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Tajik Authorities Seize Academic, Call Research "Spying"
Accusations of espionage made against an academic detained while doing field research in southeastern Tajikistan have baffled colleagues and local analysts.
Alexander Sodiqov, a PhD student at the University of Toronto, was detained on June 16 in Khorog, the main regional town of Badakhshan, while meeting Alim Sherzamonov, the regional head of the opposition Social Democratic Party, as part of research he was doing for Britain’s University of Exeter.
Sherzamonov told IWPR that he agreed to meet Sodiqov in Khorog’s central park as the latter was staying in a nearby hotel. Then the deputy head of the regional interior ministry department, Bandali Bandaliev, appeared and said his officers wanted to talk to Sodiqov. Two plain-clothes officers then took the academic away.
Sherzamonov and colleagues managed to contact a presidential aide, Sherali Khairullaev, who was in Badakhshan at the time. They learned that security officers questioned Sodiqov and freed him, but when they went to his hotel, he was not there.
The next day, four local activists, all members of a joint commission investigating last month’s violence, were called in by Khairullaev and shown a video of Sodiqov being questioned.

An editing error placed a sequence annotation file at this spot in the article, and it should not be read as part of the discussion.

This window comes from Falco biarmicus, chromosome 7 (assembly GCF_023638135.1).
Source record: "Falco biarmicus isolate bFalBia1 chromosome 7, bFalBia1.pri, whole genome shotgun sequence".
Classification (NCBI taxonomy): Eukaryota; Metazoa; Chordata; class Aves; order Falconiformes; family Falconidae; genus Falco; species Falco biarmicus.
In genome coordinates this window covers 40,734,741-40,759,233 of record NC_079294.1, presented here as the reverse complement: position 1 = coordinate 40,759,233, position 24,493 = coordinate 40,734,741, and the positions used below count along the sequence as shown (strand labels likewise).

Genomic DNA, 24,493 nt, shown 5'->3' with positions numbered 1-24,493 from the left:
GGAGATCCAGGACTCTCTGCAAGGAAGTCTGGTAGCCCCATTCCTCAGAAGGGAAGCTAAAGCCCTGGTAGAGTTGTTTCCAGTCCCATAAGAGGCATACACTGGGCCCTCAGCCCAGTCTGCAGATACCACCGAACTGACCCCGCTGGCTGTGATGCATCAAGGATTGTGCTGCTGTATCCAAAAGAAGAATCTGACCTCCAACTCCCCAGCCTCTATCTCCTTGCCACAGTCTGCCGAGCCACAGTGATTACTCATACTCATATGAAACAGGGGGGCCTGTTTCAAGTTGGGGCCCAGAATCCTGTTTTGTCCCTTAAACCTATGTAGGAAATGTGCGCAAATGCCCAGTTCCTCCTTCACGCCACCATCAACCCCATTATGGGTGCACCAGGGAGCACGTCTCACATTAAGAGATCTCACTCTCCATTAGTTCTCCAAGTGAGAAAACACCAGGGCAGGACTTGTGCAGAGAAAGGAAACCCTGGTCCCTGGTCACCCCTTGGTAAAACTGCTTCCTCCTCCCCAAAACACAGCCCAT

They were told he had been taken to the Tajik capital Dushanbe. “But this information later turned out to be untrue, and we still don’t know his precise whereabouts,” Sherzamonov said.
Tajikistan’s intelligence agency, the State Committee for National Security, issued a statement on June 17 to the effect that Sodiqov was detained while engaged in espionage on behalf of “the security service of a foreign country”. It said he met Sherzamanov in order to gather “intelligence information” in exchange for financial remuneration.
Sherzamonov said that before police turned up, the researcher said he was interested in the role that civil society groups played in conflict resolution.
The University of Exeter issued a statement saying that Sodiqov was in Badakhshan solely to pursue academic work as part of a project called “Rising Powers and Conflict Management in Central Asia”. Clashes that took place in Khorog two years ago were one of three case studies the project is looking at.
Sodiqov, a native of Tajikistan, writes extensively on Central Asian politics for respected publications like Global Voices, Central Asia-Caucasus Institute Analyst, and Eurasia Daily Monitor.
Sodiqov’s project supervisor, John Heathershaw, was in Dushanbe when his colleague was seized in Khorog. In a statement, he said, “I am sad that this
action has been taken and call upon the government to release Alexander Sodiqov on the basis of the evidence that he is an academic researcher.” He told Eurasia Net that the apartment of Sodiqov’s mother in Dushanbe was ransacked in a police search in which computers and USB drives were taken away.
Local analysts say the case shows how sensitive Badakhshan is for the Tajik authorities. This remote and sparsely-populated region has seen unrest in 2012 and again in May 2014 (See Unrest Subsides in Southeast Tajikistan.) Khorog is still recovering from the recent bout unrest, in which four people died. The 2012 violence was on a larger scale and left about 50 people dead.